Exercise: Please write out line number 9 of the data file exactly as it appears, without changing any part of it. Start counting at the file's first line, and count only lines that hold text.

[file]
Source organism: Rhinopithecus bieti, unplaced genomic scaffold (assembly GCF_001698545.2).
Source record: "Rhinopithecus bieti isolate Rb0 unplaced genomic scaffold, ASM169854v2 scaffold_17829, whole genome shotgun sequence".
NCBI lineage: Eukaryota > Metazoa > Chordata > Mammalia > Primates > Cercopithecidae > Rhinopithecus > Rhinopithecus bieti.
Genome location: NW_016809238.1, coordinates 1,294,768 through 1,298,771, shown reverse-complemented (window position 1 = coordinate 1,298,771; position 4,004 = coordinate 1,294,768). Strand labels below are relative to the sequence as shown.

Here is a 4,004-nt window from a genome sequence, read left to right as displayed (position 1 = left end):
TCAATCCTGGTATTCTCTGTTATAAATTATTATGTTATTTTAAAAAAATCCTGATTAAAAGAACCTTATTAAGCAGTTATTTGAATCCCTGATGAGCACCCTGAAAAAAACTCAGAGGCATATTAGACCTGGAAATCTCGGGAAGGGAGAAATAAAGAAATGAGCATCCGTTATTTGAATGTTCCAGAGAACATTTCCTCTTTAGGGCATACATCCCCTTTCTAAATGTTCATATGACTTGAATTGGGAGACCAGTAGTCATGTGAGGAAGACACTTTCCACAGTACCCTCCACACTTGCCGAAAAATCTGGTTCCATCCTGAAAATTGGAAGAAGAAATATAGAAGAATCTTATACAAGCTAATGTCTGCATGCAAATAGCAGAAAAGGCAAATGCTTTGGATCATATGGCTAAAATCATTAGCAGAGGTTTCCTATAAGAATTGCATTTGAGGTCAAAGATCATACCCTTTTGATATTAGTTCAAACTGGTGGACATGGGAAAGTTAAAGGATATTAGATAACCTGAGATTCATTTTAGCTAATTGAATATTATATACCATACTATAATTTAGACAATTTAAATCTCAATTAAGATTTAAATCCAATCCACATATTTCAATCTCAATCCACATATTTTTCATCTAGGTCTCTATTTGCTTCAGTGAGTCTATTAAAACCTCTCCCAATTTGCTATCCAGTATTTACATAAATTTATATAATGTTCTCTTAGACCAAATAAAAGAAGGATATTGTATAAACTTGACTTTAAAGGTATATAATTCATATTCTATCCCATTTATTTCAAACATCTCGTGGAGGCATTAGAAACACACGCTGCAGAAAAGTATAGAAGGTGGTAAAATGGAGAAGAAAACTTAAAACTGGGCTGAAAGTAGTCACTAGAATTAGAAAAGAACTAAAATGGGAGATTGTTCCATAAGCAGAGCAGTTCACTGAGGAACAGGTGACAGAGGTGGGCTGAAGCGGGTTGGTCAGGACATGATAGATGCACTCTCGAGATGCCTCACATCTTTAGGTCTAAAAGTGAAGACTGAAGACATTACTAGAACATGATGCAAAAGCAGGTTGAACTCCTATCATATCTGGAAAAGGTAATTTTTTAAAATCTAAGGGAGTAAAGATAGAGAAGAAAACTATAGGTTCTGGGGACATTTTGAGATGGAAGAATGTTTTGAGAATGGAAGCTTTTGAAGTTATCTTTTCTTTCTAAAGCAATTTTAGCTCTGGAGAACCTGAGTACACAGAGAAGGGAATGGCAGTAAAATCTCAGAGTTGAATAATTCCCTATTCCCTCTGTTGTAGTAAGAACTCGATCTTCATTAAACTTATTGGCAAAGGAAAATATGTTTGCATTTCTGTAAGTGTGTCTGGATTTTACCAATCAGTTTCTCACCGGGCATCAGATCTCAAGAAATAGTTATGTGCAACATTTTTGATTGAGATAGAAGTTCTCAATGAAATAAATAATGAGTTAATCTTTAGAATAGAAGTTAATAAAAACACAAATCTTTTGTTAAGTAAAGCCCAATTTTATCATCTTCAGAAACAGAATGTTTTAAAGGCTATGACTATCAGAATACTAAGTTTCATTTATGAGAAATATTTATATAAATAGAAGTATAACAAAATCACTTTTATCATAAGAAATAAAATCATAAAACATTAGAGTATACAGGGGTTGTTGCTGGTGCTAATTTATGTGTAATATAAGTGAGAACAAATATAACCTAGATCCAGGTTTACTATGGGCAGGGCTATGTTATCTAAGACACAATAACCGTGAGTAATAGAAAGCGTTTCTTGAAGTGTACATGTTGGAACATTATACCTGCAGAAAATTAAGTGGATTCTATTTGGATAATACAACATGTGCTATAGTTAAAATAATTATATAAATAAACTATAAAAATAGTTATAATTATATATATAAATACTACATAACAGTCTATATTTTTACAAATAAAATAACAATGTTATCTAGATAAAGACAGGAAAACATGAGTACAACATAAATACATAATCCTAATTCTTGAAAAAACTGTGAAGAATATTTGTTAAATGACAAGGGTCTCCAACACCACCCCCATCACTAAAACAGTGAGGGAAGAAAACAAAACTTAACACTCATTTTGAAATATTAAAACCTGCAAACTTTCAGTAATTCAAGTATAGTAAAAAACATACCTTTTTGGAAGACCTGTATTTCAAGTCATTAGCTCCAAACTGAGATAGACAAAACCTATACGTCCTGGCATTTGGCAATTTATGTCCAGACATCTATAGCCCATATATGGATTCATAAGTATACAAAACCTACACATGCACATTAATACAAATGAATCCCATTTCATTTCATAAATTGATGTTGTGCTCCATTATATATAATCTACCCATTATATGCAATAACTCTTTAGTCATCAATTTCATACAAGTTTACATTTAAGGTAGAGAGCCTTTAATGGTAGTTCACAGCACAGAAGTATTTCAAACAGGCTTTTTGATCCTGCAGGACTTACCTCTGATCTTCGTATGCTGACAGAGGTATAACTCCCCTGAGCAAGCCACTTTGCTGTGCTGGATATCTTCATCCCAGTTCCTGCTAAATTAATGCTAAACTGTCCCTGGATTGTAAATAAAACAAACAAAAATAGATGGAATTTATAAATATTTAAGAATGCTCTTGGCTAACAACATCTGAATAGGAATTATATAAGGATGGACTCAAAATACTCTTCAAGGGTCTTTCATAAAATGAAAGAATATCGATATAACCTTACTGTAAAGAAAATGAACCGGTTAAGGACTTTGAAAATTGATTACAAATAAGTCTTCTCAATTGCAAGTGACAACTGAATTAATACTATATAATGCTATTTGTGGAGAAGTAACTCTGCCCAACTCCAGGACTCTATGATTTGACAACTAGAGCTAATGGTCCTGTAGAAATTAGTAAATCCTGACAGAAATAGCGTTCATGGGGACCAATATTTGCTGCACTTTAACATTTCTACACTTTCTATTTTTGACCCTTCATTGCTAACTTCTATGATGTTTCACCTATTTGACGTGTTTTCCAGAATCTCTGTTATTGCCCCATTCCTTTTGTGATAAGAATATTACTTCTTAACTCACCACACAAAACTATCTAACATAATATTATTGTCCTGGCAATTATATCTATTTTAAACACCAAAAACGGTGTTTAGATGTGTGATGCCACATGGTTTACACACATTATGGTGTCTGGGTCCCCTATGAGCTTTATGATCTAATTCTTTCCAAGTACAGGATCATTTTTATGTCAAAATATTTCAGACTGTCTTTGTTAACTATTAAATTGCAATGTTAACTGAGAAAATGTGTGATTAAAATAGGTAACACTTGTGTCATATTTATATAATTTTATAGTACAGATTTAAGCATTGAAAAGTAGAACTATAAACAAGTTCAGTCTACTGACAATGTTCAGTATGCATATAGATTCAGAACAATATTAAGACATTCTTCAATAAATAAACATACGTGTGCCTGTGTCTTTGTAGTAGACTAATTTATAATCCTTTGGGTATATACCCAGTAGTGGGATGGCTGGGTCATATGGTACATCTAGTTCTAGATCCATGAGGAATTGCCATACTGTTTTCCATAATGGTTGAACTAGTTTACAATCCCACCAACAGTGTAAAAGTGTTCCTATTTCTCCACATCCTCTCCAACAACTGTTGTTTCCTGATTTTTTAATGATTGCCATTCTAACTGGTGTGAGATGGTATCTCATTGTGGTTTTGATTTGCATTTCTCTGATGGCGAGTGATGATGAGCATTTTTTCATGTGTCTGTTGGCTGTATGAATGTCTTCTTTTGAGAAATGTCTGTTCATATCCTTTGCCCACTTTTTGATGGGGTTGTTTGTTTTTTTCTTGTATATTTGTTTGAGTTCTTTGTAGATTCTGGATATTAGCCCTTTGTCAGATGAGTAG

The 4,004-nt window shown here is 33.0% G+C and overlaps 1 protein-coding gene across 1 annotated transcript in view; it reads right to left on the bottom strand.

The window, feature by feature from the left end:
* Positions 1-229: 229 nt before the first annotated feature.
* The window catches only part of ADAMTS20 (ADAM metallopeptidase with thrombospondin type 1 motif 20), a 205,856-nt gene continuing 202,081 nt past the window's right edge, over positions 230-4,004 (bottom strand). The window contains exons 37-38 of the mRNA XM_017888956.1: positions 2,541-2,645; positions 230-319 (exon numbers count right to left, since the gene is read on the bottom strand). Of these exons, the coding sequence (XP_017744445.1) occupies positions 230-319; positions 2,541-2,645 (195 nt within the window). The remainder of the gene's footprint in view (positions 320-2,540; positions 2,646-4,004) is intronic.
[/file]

* Positions 1-229: 229 nt before the first annotated feature.